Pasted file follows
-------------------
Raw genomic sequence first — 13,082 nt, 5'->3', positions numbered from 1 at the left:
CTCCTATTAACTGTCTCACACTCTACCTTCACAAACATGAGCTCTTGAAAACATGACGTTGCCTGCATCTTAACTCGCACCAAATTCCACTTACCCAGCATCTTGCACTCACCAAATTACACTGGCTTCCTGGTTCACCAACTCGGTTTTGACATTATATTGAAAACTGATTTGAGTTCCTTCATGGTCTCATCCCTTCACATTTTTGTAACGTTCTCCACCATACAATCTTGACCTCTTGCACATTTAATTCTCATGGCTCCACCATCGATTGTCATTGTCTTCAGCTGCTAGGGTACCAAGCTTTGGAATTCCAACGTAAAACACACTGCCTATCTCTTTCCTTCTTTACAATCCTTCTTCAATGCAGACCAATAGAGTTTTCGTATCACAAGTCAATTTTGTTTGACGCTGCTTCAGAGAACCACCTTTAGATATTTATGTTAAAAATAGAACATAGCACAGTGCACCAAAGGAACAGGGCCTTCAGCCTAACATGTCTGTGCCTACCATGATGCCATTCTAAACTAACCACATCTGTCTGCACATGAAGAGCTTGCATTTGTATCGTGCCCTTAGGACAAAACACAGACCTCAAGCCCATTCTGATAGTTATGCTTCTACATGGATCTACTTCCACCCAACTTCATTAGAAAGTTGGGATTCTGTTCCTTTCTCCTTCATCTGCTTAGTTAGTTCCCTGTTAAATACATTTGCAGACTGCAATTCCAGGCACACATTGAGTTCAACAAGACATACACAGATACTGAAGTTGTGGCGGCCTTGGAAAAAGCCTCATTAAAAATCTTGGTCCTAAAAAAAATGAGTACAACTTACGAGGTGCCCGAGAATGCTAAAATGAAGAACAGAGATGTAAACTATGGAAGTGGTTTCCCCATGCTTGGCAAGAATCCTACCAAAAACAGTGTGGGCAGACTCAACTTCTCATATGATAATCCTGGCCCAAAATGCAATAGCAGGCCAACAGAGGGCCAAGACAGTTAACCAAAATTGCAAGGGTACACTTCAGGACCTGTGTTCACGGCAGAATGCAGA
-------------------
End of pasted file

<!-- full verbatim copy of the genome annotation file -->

Raw genomic sequence first — 13,082 nt, 5'->3', positions numbered from 1 at the left:
CTCCTATTAACTGTCTCACACTCTACCTTCACAAACATGAGCTCTTGAAAACATGACGTTGCCTGCATCTTAACTCGCACCAAATTCCACTTACCCAGCATCTTGCACTCACCAAATTACACTGGCTTCCTGGTTCACCAACTCGGTTTTGACATTATATTGAAAACTGATTTGAGTTCCTTCATGGTCTCATCCCTTCACATTTTTGTAACGTTCTCCACCATACAATCTTGACCTCTTGCACATTTAATTCTCATGGCTCCACCATCGATTGTCATTGTCTTCAGCTGCTAGGGTACCAAGCTTTGGAATTCCAACGTAAAACACACTGCCTATCTCTTTCCTTCTTTACAATCCTTCTTCAATGCAGACCAATAGAGTTTTCGTATCACAAGTCAATTTTGTTTGACGCTGCTTCAGAGAACCACCTTTAGATATTTATGTTAAAAATAGAACATAGCACAGTGCACCAAAGGAACAGGGCCTTCAGCCTAACATGTCTGTGCCTACCATGATGCCATTCTAAACTAACCACATCTGTCTGCACATGAAGAGCTTGCATTTGTATCGTGCCCTTAGGACAAAACACAGACCTCAAGCCCATTCTGATAGTTATGCTTCTACATGGATCTACTTCCACCCAACTTCATTAGAAAGTTGGGATTCTGTTCCTTTCTCCTTCATCTGCTTAGTTAGTTCCCTGTTAAATACATTTGCAGACTGCAATTCCAGGCACACATTGAGTTCAACAAGACATACACAGATACTGAAGTTGTGGCGGCCTTGGAAAAAGCCTCATTAAAAATCTTGGTCCTAAAAAAAATGAGTACAACTTACGAGGTGCCCGAGAATGCTAAAATGAAGAACAGAGATGTAAACTATGGAAGTGGTTTCCCCATGCTTGGCAAGAATCCTACCAAAAACAGTGTGGGCAGACTCAACTTCTCATATGATAATCCTGGCCCAAAATGCAATAGCAGGCCAACAGAGGGCCAAGACAGTTAACCAAAATTGCAAGGGTACACTTCAGGACCTGTGTTCACGGCAGAATGCAGA